Release notes v3.1#

This release features several improvements to the engine calculators and a few important bug fixes. Over 150 issues were closed. For the complete list of changes, please see the changelog: . Here is a summary.

Bug fixes#

We discovered a performance regression in engine 2.9 and 3.0. The regression affects large hazard calculations and makes computing the statistics within the main calculation at best slow and at worse impossible because of data transfer issues / out-of-memory errors. If you have engine 2.9 and 3.0 you can still compute the statistics - even for large calculations - but only in post-processing, i.e. with the --hc option. This is not needed anymore. Actually, computing the statistics within the main calculation is as fast as in post-processing and much faster and memory-efficient than it was in engine 2.8 and previous versions. The price to pay for the gain was changing the way the PoEs are stored and the extraction routines. As a consequence, you cannot export with engine 3.1 the hazard curves generated by previous versions of the engine.

We fixed a long standing performance bug in scenario calculations. The filtering of the sites according to the integration distance was done too late. Now it is done before even starting the calculation. If you have 1 million sites with only 1 thousand within the integration distance, then 990,000 sites are discarded up front. This makes it convenient to run scenarios with large exposures because only the sites and assets close to the rupture will be considered, even without the user specifying a region constraint in the job.ini file.

The user Parisa on the mailing list discovered a regression in the GMF importer from XML: it was not working anymore, unless a sites.csv file was specified. This has been fixed. The XML importer is still deprecated and the recommendation is to import GMFs in .csv format an with an explicit sites.csv file.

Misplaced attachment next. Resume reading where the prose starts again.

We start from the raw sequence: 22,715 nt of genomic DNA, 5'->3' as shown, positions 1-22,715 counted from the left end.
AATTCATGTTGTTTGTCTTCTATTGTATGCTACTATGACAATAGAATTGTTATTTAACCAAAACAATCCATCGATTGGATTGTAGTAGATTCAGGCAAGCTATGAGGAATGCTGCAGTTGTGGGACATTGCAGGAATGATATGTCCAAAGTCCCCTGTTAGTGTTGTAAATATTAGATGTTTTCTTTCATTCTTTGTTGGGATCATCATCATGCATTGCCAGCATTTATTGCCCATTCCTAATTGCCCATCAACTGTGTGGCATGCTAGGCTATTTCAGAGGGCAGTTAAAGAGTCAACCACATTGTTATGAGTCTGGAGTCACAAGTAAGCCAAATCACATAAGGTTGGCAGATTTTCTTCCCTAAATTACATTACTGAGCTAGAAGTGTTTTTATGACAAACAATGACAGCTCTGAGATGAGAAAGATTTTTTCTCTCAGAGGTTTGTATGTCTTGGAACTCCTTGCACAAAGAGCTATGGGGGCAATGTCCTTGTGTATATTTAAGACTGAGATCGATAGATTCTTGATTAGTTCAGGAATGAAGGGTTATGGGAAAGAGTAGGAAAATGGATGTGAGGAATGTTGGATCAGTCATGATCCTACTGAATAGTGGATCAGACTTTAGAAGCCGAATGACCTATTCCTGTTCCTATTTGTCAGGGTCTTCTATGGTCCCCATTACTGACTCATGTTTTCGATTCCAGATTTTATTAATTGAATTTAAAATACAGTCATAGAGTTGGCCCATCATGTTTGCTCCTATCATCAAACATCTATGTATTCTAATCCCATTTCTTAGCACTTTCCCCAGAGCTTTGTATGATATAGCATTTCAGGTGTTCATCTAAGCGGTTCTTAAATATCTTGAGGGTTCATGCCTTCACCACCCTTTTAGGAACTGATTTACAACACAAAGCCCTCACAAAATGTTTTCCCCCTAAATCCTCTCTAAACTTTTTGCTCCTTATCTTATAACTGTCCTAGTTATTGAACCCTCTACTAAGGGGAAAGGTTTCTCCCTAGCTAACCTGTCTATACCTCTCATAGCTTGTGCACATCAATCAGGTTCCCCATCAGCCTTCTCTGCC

Our Canadian users discovered a bug in the hazard curves computed from nonparametric sources, causing the hazard curves to saturate at high intensities. It turns out the source of the bug was a numeric rounding issue that we fixed.

We discovered a bug affecting the classical UCERF calculator, such that the computation was hanging without a clear reason. It was fixed by simplifying the distribution mechanism.

We discovered a rare bug when reading ruptures from the datastore. Due to numeric errors in the conversion from 64 bits to 32 bits in the geometries, ruptures barely within the integration instance, could be read as outside the integration distance, then causing an error. This is a very rare case, but it may happen, especially in calculation with millions of ruptures. We fixed the issue by discarding such borderline ruptures.

We discovered a subtle bug in event based risk calculations, happening only when storing the GMFs and when using vulnerability functions with PMF: the results were depending on the order of the tasks storing the ground motion fields. This has been fixed by speciying the order in which the GMFs are read (they are read by event ID). In general this makes it easier to debug risk calculations reading the GMFs from the datastore.

We discovered a tricky bug affecting calculations with sites and/or sources crossing the international date line. The bug has been there for years. In some cases, some sources could be incorrectly discarded, thus producing a hazard lower than reality. The solution of the bug involved completely discarding our old prefiltering mechanism.